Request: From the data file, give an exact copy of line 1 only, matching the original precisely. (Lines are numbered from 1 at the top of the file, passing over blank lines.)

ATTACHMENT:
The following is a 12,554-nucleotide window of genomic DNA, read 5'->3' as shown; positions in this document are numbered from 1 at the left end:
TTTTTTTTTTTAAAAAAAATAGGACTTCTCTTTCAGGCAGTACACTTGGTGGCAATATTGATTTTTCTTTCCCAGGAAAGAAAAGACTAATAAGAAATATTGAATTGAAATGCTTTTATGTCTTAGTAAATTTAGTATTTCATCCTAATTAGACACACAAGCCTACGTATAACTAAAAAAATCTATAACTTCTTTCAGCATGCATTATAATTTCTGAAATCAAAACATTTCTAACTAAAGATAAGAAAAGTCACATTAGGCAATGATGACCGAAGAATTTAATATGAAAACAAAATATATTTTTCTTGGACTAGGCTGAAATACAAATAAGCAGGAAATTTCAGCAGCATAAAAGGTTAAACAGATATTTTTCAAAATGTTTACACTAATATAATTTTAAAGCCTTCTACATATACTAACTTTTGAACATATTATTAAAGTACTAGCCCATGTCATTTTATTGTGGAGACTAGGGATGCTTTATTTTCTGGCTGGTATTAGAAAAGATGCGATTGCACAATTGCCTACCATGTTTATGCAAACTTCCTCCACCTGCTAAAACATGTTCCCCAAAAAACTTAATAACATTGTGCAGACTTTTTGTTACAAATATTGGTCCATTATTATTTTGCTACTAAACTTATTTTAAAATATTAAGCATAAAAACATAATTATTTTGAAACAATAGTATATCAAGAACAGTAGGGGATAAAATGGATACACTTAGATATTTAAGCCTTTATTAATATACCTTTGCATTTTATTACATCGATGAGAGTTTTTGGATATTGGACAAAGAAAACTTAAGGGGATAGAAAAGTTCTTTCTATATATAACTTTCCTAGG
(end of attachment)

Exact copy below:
The following is a 12,554-nucleotide window of genomic DNA, read 5'->3' as shown; positions in this document are numbered from 1 at the left end: